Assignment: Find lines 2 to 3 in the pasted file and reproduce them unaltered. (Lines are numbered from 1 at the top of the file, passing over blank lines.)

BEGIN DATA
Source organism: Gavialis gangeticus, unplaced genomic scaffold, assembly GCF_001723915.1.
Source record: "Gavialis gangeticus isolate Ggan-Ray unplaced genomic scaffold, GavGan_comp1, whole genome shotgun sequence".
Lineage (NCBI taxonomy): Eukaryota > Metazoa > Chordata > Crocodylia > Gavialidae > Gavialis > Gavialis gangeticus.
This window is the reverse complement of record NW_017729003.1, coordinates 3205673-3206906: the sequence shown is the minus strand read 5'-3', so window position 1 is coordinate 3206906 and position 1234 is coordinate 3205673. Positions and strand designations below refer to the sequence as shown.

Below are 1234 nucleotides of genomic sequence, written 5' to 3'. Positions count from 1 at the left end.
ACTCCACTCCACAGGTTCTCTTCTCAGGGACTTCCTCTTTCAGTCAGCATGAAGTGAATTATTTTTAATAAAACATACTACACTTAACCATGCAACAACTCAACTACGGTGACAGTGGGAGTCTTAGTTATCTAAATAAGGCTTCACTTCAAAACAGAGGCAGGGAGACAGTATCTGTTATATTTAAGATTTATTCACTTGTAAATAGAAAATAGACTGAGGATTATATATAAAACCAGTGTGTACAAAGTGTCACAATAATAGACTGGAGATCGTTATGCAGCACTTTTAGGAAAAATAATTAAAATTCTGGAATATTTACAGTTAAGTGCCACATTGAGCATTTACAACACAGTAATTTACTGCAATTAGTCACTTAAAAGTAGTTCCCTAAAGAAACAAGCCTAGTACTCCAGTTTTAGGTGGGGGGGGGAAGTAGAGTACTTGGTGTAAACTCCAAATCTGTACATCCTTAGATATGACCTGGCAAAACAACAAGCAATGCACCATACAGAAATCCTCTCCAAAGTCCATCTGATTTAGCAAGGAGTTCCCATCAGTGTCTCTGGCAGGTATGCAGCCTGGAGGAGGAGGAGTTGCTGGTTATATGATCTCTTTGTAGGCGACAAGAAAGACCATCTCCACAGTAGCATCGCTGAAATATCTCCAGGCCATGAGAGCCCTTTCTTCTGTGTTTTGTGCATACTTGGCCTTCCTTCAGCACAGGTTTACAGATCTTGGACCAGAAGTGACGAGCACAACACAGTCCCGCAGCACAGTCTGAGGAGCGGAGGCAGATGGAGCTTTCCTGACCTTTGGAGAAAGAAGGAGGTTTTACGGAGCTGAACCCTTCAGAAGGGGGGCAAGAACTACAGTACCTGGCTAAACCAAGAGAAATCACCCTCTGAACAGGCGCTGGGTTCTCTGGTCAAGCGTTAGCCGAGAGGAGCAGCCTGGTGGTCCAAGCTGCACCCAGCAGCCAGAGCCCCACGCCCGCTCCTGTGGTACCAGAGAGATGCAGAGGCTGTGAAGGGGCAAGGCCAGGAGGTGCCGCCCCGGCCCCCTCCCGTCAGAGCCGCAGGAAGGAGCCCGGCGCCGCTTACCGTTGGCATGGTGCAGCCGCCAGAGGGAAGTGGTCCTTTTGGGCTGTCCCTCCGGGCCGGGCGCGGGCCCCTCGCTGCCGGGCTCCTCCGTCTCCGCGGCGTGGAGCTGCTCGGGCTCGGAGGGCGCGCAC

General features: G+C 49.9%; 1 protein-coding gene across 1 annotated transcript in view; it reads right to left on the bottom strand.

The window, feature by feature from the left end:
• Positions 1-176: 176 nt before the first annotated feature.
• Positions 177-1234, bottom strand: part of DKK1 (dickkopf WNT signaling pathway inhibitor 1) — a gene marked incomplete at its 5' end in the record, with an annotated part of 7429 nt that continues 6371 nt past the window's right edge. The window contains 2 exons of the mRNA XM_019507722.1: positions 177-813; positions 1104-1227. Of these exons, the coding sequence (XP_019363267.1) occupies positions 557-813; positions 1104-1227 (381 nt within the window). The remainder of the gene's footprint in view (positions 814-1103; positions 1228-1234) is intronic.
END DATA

Source record: "Gavialis gangeticus isolate Ggan-Ray unplaced genomic scaffold, GavGan_comp1, whole genome shotgun sequence".
Lineage (NCBI taxonomy): Eukaryota > Metazoa > Chordata > Crocodylia > Gavialidae > Gavialis > Gavialis gangeticus.